Status competition has been an important influence on human evolution. While human sexual dimorphism is notably reduced relative to older hominin species, indicating less dyadic male-male competition for mate access, our evolved system of status competition importantly involves alliance building that attenuates how social power is distributed (Boehm 1999). This is the case even among the most assertively egalitarian mobile foraging societies. Christopher Boehm notes that group-wide coalitions are a social mechanism that guards against authoritarian social behaviors among individuals in a band (1999). This is in and of itself is an example of status competition. Any incipient authoritarian individual who strived to acquire disproportionate social power over others were often killed in response in order to deny them the social power they tried to wield. Status competition should therefore be recognized as occurring even if allies form bottom-up revolutionary coalitions to maintain an approximately egalitarian distribution of social power (Boehm 1999). However, these dynamics and tendencies do importantly become altered in other types of small-scale social organization where status striving is less constrained and guarded against than in egalitarian foragers. The next paragraph presents some empirical data regarding status competition in several of these types of small-scale contexts.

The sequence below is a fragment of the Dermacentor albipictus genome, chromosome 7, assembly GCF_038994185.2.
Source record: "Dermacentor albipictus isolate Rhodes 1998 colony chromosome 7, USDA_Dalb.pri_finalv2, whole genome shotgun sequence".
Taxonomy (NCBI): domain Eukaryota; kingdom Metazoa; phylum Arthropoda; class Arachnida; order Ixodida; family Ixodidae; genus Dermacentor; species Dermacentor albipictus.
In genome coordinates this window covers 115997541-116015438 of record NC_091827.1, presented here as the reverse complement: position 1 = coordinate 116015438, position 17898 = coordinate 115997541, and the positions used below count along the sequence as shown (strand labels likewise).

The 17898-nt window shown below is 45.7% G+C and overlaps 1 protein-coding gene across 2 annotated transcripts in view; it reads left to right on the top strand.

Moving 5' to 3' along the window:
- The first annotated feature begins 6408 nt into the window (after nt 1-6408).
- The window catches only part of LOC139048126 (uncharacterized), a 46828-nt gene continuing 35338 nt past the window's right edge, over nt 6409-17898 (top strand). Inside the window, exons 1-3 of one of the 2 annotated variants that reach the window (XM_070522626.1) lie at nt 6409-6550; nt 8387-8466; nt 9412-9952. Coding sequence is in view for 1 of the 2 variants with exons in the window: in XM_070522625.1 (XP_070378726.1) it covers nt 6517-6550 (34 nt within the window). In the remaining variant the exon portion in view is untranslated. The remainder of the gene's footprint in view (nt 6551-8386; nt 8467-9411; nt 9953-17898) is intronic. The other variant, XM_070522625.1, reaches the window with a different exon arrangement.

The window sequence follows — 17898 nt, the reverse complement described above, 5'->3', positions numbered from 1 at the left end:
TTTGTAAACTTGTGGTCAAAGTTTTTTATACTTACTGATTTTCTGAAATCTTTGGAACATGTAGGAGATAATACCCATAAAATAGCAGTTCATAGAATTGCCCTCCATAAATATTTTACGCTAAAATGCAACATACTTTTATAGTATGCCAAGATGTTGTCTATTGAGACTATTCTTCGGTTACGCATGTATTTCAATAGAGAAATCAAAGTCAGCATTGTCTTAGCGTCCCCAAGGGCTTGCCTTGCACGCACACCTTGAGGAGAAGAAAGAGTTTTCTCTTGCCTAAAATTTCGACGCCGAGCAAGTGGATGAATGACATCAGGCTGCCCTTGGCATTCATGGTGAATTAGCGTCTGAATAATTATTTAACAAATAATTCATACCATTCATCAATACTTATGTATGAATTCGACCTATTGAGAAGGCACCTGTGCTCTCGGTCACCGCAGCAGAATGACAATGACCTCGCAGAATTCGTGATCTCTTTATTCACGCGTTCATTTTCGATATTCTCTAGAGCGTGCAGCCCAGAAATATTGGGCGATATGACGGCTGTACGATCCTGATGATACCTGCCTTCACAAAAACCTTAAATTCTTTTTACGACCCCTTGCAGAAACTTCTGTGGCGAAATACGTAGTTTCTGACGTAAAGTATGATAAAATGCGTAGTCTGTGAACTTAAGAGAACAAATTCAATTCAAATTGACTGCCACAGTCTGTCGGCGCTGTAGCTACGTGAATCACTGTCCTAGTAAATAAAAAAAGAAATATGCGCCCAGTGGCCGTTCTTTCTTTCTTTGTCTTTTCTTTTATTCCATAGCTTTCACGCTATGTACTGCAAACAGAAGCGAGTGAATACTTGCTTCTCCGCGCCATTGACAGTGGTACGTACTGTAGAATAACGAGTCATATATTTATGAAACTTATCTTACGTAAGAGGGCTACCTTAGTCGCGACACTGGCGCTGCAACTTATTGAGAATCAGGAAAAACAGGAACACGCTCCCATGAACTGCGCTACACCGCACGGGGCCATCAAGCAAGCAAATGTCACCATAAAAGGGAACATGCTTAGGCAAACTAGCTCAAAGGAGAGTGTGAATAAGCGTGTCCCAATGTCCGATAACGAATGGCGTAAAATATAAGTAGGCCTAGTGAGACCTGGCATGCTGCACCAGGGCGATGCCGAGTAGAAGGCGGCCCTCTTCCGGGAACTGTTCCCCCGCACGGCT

As noted, alliances between individuals drastically attenuate the importance of body size and formidability in dyadic male-male competition. That is, it is unlikely that one individual can successfully compete against two individuals who are in alliance and support one another in a coalition. The importance of alliances and coalitional support in acquiring status is supported by several studies. Among Tsimane hunter-horticulturalists, men who have greater social support via central positions in kinship networks and more allies achieve greater reputations for various forms of status, such as perceived ability to win in a dyadic fight, getting their way in a group context, community-wide influence, and overall respect (von Rueden et al. 2008). This acquisition of status among the Tsimane is also a fitness enhancing strategy (von Rueden et al. 2011). Prestigious and dominant Tsimane men were found to have more allies and were observed to have higher fertility, more extra-marital affairs, more attractive wives, and more likely to remarry if divorced or widowed (von Rueden et al. 2011).